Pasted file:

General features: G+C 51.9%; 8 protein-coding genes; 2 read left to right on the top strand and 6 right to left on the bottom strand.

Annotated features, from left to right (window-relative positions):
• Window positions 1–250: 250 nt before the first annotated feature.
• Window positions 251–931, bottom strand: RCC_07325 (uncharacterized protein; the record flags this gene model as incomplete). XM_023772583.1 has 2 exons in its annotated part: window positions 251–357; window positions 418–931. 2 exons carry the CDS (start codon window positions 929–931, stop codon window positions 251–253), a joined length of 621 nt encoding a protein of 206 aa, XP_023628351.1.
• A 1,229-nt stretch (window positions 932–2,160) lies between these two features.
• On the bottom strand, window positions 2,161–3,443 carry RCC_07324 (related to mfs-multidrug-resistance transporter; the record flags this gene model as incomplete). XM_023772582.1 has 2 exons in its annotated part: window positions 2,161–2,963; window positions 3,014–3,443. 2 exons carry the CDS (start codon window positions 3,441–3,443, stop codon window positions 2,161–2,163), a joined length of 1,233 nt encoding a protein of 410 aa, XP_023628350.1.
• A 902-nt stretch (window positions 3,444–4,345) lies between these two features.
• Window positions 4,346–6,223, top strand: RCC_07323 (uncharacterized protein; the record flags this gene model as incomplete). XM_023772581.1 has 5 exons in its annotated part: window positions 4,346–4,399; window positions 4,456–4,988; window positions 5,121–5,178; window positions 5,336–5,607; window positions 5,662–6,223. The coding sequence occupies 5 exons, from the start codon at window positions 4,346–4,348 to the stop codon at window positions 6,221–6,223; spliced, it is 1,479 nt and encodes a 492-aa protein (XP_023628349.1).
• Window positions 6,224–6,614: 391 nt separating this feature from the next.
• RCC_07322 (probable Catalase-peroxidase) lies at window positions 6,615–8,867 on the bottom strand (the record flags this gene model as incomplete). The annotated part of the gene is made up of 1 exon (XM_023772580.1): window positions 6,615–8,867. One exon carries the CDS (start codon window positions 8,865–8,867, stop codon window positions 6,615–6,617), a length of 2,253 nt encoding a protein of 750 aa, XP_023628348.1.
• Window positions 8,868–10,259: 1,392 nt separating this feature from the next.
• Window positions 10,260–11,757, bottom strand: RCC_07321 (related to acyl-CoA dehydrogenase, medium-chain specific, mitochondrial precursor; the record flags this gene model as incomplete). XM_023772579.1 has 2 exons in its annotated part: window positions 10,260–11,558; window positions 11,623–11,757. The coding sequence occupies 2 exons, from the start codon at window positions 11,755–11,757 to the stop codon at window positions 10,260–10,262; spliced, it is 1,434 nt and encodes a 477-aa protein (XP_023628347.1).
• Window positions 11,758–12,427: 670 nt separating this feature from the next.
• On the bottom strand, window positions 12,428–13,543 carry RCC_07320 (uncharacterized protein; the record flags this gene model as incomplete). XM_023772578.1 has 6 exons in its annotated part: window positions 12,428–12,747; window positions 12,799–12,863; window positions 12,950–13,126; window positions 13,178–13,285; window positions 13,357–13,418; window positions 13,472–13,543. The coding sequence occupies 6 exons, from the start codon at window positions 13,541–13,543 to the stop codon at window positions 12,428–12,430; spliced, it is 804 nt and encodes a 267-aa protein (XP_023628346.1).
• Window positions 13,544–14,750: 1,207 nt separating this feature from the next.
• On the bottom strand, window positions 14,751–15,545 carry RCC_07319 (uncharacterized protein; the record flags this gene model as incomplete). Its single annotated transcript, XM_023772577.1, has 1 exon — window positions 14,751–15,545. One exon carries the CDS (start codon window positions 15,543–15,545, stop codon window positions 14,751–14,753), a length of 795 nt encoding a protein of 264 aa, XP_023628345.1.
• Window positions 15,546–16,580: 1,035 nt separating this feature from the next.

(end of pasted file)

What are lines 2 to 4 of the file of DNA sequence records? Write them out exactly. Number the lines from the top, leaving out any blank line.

Annotated features, from left to right (window-relative positions):
• Window positions 1–250: 250 nt before the first annotated feature.
• Window positions 251–931, bottom strand: RCC_07325 (uncharacterized protein; the record flags this gene model as incomplete). XM_023772583.1 has 2 exons in its annotated part: window positions 251–357; window positions 418–931. 2 exons carry the CDS (start codon window positions 929–931, stop codon window positions 251–253), a joined length of 621 nt encoding a protein of 206 aa, XP_023628351.1.